Sons of Men - Evansville's War Record
Gold Star Biographies
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Pvt. Dan Cheaney
Co. F, 111th Engineers, 36th Division.
June 1, 1891 - November 9, 1918

     The spirit of military service was not new to Dan Cheaney
when America entered the war. Long before the true significance of
Prussian militarism was realized by the world, he entered the navy.
When the call for men came in 1917 he again entered the service and
followed the American flag to France.

     He was born in this city June 1, 1891. He received his education
in the Harlan Avenue School and graduated at the age of fifteen.
In 1909, at the age of seventeen, he joined the navy, and was assigned
to the battleship Connecticut. In October 1911 he was transferred
to U.S.S. Massachusetts. During his career as a bluejacket he had
the opportunity of seeing different parts of the world, including the
countries of the Caribbean Sea, France and Germany.

    He liked life in the navy so well, that when he was discharged
in 1912, he thought of re-enlisting. However, after spending a short
time with his mother in Evansville, he went to Oklahoma City, and
obtained employment on the staff of the "Oklahoma News."

    When Cheaney was in the navy he said that if he had a chance to
see Europe once more, he would make the most of the opportunity.
This opportunity was offered him when America called for men to
serve across the sea. In October, 1917, he enlisted in Co. F, 111th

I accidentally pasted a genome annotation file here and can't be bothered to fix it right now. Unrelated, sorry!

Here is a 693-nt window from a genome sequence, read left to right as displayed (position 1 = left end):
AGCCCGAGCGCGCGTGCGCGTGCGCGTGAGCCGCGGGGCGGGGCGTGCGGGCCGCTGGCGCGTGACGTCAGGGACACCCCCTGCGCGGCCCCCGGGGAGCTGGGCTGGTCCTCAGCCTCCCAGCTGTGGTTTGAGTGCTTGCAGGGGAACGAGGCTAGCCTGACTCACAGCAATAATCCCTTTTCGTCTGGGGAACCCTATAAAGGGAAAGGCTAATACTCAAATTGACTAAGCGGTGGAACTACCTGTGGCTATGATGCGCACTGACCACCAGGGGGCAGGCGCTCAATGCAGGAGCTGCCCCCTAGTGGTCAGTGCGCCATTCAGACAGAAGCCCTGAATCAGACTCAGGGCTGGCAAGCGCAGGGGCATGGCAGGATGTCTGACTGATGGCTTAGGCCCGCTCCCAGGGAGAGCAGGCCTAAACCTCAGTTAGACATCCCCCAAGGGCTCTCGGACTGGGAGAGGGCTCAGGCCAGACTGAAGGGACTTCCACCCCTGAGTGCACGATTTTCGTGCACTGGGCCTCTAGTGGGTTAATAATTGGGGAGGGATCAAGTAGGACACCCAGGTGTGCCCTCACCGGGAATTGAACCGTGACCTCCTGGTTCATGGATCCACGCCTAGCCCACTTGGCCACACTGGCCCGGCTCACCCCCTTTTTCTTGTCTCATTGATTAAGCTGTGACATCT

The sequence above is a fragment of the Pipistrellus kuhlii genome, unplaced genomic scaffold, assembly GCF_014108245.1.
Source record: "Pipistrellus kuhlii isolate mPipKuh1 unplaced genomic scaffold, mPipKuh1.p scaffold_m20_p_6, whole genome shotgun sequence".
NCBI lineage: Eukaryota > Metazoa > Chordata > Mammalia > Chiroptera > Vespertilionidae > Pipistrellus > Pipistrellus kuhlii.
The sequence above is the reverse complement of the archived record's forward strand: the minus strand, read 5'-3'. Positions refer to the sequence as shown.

Engineers, Thirty-sixth Division, at Fort Worth, Texas. There he
remained until July 17, 1918, when he sailed for France. During the
several months of his service in France, he sent but few letters which
gave practically no information of his activities and experiences. As
he recalled beautiful France basking in rays of sunshine and peace, he
could scarcely recognize the desolate, battle torn country, "where
man's red folly has been purged in fire."

    The circumstances of his death have been recorded in a letter
from Capt. O. L. Welch of Co. F. 111th Engineers, Thirty-sixth
Division. The Captain said that Cheaney was killed on or about
November 9, 1918.  In part the letter stated: "He and another man from
my company went up towards the front lines on a souvenir hunting
expedition and according to the story of Corporal Kuper, who was
the man who went with him, they went "over the top" with some infan-
trymen.  Cheaney was killed and Kuper was wounded and taken
prisoner." Investigation has revealed that Kuper's knee was broken
by a machine-gun bullet. He was captured by the Germans and taken
to a hospital in Kaiserslsutern, Germany. However, on December 5, 1918,
he was released. A report said that Corporal Kuper who probably
has more information about Cheaney has been sent to a Chicago
hospital, but an attempt to find him in the various hospitals of
Chicago, has proved futile.

Sons of Men: Evansville's War Record,
Compiled by Heiman Blatt,
Published by Abe P. Madison, 1920
April 15, 1998